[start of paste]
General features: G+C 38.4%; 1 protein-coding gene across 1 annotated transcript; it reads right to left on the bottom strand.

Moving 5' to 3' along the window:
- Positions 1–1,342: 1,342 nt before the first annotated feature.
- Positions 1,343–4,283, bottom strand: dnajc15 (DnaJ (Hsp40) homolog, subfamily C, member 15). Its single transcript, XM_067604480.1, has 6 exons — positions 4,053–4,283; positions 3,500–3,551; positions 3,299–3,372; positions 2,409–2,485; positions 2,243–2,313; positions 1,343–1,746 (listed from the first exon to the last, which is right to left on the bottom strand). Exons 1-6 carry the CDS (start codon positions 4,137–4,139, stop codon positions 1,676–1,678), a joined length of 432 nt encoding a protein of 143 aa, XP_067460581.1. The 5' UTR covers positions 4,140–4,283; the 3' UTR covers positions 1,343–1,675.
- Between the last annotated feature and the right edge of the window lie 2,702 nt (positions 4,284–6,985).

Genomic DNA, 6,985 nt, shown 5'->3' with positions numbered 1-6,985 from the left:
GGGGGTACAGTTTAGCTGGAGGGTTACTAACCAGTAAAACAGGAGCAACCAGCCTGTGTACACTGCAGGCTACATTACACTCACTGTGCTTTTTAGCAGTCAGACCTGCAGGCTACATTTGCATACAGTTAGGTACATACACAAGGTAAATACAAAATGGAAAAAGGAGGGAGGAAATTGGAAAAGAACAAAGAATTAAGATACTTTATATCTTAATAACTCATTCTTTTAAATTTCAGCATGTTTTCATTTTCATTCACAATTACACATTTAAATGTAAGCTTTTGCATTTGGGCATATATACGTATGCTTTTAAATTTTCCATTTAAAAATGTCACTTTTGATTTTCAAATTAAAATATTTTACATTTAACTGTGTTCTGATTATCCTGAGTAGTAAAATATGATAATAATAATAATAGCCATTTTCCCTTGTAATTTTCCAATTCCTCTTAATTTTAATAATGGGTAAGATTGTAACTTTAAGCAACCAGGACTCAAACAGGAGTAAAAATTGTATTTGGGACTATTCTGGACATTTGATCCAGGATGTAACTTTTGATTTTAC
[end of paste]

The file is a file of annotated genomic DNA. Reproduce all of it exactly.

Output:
General features: G+C 38.4%; 1 protein-coding gene across 1 annotated transcript; it reads right to left on the bottom strand.

Moving 5' to 3' along the window:
- Positions 1–1,342: 1,342 nt before the first annotated feature.
- Positions 1,343–4,283, bottom strand: dnajc15 (DnaJ (Hsp40) homolog, subfamily C, member 15). Its single transcript, XM_067604480.1, has 6 exons — positions 4,053–4,283; positions 3,500–3,551; positions 3,299–3,372; positions 2,409–2,485; positions 2,243–2,313; positions 1,343–1,746 (listed from the first exon to the last, which is right to left on the bottom strand). Exons 1-6 carry the CDS (start codon positions 4,137–4,139, stop codon positions 1,676–1,678), a joined length of 432 nt encoding a protein of 143 aa, XP_067460581.1. The 5' UTR covers positions 4,140–4,283; the 3' UTR covers positions 1,343–1,675.
- Between the last annotated feature and the right edge of the window lie 2,702 nt (positions 4,284–6,985).

Genomic DNA, 6,985 nt, shown 5'->3' with positions numbered 1-6,985 from the left:
GGGGGTACAGTTTAGCTGGAGGGTTACTAACCAGTAAAACAGGAGCAACCAGCCTGTGTACACTGCAGGCTACATTACACTCACTGTGCTTTTTAGCAGTCAGACCTGCAGGCTACATTTGCATACAGTTAGGTACATACACAAGGTAAATACAAAATGGAAAAAGGAGGGAGGAAATTGGAAAAGAACAAAGAATTAAGATACTTTATATCTTAATAACTCATTCTTTTAAATTTCAGCATGTTTTCATTTTCATTCACAATTACACATTTAAATGTAAGCTTTTGCATTTGGGCATATATACGTATGCTTTTAAATTTTCCATTTAAAAATGTCACTTTTGATTTTCAAATTAAAATATTTTACATTTAACTGTGTTCTGATTATCCTGAGTAGTAAAATATGATAATAATAATAATAGCCATTTTCCCTTGTAATTTTCCAATTCCTCTTAATTTTAATAATGGGTAAGATTGTAACTTTAAGCAACCAGGACTCAAACAGGAGTAAAAATTGTATTTGGGACTATTCTGGACATTTGATCCAGGATGTAACTTTTGATTTTAC